Everyone likes to prove that Dirichlet convolution is a group operation on the multiplicative arithmetic functions, but what consequence does this have?

Does any important theorem use this fact?

Can general group theory lead to results about these functions (or even better, about numbers) from the this theorem?

Furthermore there are two ring structures on this set, the usual pointwise ring as well as the ring with convolution.

I would like to extend the same question for these.

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    $\begingroup$ If I can piggyback onto this question: a couple of years ago, I learned the fact (from a book on probabilistic number theory!) that the ring of all $\mathbb{C}$-valued arithmetic functions with pointwise addition and convolution product is a UFD. Ever since I've been looking for some nice application of this curious fact. Does anyone have one? $\endgroup$ – Pete L. Clark Feb 9 '11 at 0:35
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    $\begingroup$ It's extra structure, and experience has taught mathematicians that we should always look for extra structure in order to exploit it. $\endgroup$ – Qiaochu Yuan Feb 9 '11 at 0:35
  • $\begingroup$ @Pete: Based on google search, I guess that book is Tenenbaum's Introduction to analytic and probabilistic number theory, where on p.26 the author writes: These operations give the set A of arithmetic functions the structure of a commutative ring with unity isomorphic to that of formal Dirichlet series. Cashwell & Everett (1959) showed that this ring is factorial, that is to sayan integral domain whose quotient by the group of units satisfies the fundamental theorem of arithmetic. $\endgroup$ – Martin Sleziak Nov 26 '11 at 13:04
  • $\begingroup$ @Martin: yes, that's the book. $\endgroup$ – Pete L. Clark Nov 26 '11 at 17:17

James Delaney's paper "Groups of Arithmetical Functions" (Mathematics Magazine 78 (2), 83-97, 2005) may be worth a look. Here are some of his main results.

The group $U$ of units of the ring of arithmetic functions (pointwise addition and Dirichlet convolution ($\ast$) as multiplication) can be expressed as the direct sum $U = C \oplus U_M \oplus U_A$, where $C$ is the subgroup of scalar functions, $U_M$ is the subgroup of multiplicative functions, and $U_A$ is the subgroup of what he calls "anti-multiplicative" functions defined by $f(1) = 1$ and $f(p^k) = 0$ when $p^k$ is a prime power with $k > 0$.

He then shows, if $U_1 = U_M \oplus U_A$, then $(U_1, \ast)$ is a divisible torsion-free group and thus can be viewed as a vector space over the rationals. Therefore $U_M$ and $U_A$ are divisible subgroups and are thus complementary subspaces when $U_1$ is regarded as a vector space. This also implies that the $n$th root of a multiplicative function is multiplicative.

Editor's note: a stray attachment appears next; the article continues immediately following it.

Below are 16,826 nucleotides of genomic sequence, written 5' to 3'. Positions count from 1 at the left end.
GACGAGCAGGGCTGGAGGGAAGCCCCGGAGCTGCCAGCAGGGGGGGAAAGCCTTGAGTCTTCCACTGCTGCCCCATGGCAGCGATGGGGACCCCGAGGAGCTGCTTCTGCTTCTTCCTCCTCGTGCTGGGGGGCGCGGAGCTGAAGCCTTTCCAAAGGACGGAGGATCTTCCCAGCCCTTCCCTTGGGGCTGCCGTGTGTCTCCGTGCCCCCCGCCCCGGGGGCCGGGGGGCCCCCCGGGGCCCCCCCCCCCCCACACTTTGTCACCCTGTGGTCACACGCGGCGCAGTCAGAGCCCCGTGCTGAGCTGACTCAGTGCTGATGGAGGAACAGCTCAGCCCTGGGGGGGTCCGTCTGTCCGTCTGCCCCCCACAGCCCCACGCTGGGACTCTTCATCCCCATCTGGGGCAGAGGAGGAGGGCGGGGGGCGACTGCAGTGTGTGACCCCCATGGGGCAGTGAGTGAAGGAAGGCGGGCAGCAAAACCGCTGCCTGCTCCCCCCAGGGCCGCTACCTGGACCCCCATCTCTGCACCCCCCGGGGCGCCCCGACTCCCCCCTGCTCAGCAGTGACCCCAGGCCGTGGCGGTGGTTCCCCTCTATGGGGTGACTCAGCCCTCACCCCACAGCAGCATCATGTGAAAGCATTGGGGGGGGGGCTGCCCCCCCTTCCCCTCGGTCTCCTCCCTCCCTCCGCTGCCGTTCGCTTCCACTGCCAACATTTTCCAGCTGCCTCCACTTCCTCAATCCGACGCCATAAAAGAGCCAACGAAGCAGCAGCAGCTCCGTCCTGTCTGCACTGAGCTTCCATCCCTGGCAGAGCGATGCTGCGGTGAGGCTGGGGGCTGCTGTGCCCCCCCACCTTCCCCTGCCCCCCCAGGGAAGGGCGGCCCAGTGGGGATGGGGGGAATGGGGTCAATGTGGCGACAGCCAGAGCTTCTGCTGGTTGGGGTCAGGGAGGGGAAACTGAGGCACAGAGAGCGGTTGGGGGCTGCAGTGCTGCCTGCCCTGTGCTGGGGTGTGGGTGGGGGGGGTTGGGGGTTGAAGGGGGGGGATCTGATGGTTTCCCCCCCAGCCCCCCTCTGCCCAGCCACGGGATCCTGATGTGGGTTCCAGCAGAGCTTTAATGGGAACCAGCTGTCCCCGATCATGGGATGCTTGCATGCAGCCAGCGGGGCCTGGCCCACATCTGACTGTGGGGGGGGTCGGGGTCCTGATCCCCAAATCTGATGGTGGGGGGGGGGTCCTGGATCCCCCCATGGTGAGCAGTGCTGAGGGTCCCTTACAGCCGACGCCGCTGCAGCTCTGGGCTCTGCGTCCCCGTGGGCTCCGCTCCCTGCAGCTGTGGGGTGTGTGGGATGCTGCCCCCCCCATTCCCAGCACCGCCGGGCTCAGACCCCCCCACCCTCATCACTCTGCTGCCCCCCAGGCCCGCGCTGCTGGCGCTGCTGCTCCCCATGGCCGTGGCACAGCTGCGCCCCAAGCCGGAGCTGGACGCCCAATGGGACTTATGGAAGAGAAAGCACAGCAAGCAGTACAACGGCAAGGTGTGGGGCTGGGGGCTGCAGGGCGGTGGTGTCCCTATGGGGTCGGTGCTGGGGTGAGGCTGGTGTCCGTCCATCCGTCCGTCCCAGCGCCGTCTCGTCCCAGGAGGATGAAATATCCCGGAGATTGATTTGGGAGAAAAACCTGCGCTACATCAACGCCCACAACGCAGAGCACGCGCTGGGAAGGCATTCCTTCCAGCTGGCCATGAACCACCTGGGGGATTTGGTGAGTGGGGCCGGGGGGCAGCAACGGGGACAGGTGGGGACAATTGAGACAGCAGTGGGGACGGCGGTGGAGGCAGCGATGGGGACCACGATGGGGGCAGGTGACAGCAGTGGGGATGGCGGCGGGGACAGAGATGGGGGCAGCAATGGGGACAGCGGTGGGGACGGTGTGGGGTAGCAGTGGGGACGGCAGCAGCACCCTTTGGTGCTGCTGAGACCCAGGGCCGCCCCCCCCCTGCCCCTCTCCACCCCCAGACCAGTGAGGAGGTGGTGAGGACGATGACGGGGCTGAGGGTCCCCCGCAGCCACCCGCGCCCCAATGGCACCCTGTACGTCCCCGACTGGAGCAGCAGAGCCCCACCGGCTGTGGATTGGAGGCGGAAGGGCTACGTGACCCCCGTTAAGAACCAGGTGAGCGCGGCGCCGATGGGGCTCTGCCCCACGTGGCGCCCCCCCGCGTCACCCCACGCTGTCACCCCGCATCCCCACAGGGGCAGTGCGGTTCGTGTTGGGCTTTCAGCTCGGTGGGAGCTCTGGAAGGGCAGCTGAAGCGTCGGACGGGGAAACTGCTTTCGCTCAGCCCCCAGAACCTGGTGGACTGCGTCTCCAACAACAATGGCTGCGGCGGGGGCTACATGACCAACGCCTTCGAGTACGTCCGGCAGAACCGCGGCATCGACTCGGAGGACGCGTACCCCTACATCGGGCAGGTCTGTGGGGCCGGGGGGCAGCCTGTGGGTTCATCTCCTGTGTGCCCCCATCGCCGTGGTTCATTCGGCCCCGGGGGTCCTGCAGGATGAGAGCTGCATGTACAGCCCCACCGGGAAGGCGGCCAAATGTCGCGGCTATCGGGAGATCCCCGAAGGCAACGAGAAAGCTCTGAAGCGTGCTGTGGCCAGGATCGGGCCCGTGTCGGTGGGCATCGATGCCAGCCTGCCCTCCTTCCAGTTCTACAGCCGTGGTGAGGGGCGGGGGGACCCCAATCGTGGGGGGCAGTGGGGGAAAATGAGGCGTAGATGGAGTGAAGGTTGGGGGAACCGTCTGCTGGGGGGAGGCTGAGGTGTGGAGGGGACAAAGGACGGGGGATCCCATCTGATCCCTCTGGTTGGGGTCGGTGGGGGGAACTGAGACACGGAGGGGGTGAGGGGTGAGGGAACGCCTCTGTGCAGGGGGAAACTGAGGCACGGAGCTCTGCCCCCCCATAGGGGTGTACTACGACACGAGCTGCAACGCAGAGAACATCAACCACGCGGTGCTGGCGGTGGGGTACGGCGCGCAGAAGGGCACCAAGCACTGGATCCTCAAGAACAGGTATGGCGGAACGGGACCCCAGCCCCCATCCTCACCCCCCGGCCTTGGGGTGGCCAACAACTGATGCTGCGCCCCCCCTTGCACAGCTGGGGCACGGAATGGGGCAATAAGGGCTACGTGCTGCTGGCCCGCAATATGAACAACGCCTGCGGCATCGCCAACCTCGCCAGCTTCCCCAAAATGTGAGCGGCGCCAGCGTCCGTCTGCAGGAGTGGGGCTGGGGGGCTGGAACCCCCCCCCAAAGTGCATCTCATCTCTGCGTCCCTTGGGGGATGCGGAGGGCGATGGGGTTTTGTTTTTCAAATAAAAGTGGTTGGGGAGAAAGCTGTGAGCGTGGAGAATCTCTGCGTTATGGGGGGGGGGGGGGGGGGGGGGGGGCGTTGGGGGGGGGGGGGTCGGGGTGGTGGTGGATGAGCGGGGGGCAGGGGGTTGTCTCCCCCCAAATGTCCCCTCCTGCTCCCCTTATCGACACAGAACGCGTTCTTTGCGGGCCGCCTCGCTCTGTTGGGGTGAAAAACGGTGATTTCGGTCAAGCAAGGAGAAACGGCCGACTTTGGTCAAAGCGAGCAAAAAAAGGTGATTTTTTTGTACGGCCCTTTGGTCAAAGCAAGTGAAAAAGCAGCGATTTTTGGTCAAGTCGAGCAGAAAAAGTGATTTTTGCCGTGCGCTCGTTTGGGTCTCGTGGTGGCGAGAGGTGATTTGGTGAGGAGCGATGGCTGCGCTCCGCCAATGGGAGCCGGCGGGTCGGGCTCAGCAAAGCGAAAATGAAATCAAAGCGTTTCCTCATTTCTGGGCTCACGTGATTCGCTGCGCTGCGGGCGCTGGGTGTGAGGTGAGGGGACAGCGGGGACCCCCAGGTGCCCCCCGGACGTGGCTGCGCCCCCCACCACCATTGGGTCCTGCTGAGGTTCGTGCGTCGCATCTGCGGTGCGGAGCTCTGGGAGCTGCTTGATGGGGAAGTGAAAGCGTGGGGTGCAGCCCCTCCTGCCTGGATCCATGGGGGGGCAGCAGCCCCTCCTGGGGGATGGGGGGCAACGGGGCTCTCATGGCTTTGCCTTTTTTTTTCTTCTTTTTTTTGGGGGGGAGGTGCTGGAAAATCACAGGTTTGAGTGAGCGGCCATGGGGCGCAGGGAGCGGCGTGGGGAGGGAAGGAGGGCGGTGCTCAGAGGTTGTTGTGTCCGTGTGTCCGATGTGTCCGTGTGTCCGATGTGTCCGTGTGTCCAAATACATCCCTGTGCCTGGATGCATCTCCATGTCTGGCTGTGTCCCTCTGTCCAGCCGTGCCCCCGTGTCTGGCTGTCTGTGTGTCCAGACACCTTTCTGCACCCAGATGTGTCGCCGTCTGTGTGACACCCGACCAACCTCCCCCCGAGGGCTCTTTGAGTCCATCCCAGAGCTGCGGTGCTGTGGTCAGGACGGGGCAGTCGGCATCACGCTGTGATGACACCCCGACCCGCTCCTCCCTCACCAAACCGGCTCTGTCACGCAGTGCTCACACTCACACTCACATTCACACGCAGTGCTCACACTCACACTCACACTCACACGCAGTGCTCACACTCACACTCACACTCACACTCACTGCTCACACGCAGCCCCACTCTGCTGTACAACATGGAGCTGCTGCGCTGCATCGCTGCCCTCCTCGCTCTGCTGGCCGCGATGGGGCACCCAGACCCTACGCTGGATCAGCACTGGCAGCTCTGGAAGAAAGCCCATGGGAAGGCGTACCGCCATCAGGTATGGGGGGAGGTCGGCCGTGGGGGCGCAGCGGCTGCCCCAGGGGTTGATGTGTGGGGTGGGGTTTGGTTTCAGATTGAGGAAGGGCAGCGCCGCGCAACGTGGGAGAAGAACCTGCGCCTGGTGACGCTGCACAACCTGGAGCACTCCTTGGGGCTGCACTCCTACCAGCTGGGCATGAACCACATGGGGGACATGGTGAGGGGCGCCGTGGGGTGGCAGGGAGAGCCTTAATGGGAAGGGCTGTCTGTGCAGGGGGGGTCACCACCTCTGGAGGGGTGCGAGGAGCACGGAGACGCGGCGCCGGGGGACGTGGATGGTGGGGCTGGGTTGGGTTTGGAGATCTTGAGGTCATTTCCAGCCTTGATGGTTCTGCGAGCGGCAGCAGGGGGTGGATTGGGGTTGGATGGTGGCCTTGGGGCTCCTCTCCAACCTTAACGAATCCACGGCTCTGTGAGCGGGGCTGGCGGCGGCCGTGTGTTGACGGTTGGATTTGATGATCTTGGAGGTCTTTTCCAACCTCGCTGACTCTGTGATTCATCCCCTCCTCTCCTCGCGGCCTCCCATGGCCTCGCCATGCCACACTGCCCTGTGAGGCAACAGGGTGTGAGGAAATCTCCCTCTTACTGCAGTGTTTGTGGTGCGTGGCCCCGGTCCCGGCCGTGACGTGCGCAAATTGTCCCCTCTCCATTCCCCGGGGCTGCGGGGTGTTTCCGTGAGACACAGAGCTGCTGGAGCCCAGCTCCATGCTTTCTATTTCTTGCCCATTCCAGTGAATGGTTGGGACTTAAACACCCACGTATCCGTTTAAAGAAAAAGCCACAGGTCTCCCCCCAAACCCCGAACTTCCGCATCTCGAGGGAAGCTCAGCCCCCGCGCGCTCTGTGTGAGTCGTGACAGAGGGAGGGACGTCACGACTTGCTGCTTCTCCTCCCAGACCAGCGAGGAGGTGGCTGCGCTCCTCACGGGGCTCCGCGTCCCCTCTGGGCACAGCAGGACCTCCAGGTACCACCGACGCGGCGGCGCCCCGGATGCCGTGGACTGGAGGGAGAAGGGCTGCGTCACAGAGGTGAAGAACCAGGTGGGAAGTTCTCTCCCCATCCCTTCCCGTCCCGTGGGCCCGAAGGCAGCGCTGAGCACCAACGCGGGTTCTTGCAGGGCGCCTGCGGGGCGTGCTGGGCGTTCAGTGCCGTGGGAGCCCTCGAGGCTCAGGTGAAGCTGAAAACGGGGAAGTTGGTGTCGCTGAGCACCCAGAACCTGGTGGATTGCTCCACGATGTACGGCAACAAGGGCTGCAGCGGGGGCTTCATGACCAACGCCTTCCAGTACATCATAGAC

Finally, he proves that the functions $\{\epsilon_{\alpha} \lambda_{\beta} | \alpha, \beta \in \mathbb{C}, \beta \neq 0\}$ are linearly independent, where $\epsilon_{\alpha}(n) = n^{\alpha}$ and $\lambda_{\beta}(p_1^{k_1} \cdots p_r^{k_r}) = \beta^{k_1 + \cdots + k_r}$ (a generalization of Liouville's $\lambda$).

I have pretty much paraphrased straight from Delaney's paper. My algebra background is too deficient for me to be able to comment on how interesting (or uninteresting) these results actually are or how well they satisfy what the OP is looking for. (Perhaps someone else could help out with that?)

  • $\begingroup$ It's late here, and I'll deal with any comments that require edits to the answer (or even deleting the answer if it's not helpful at all) in the morning. $\endgroup$ – Mike Spivey Feb 9 '11 at 7:42
  • $\begingroup$ please don't delete this answer! I hadn't seen Delaney's paper before, and it seems rather nice. Especially, I can imagine showing it to an honors undergraduate or master's student who wants a subject to do research on which does not require a tremendous amount of background reading. $\endgroup$ – Pete L. Clark Feb 9 '11 at 10:19
  • $\begingroup$ @Pete: Thanks for the confirmation that this was a valid answer to the OP's question. (Woo-hoo! My first contribution to the site in the area of algebra! :) ) $\endgroup$ – Mike Spivey Feb 9 '11 at 17:12

Because there is a group homomorphism into Dirichlet series.

This can be used to relate zeta values e.g. since $\varphi \star 1 = I$ leads to $\sum \varphi(n)/n^s = \zeta(s-1)/\zeta(s)$.

It can probably be used to prove arithmetic statements using zeta functions but I don't have any examples of that.


I saw a talk by John Thompson, not that I knew what it was about, looking at a copy of SL(2,Z) in Dirichlet series under convolution. This paper http://arxiv.org/abs/0803.1121 might be something...


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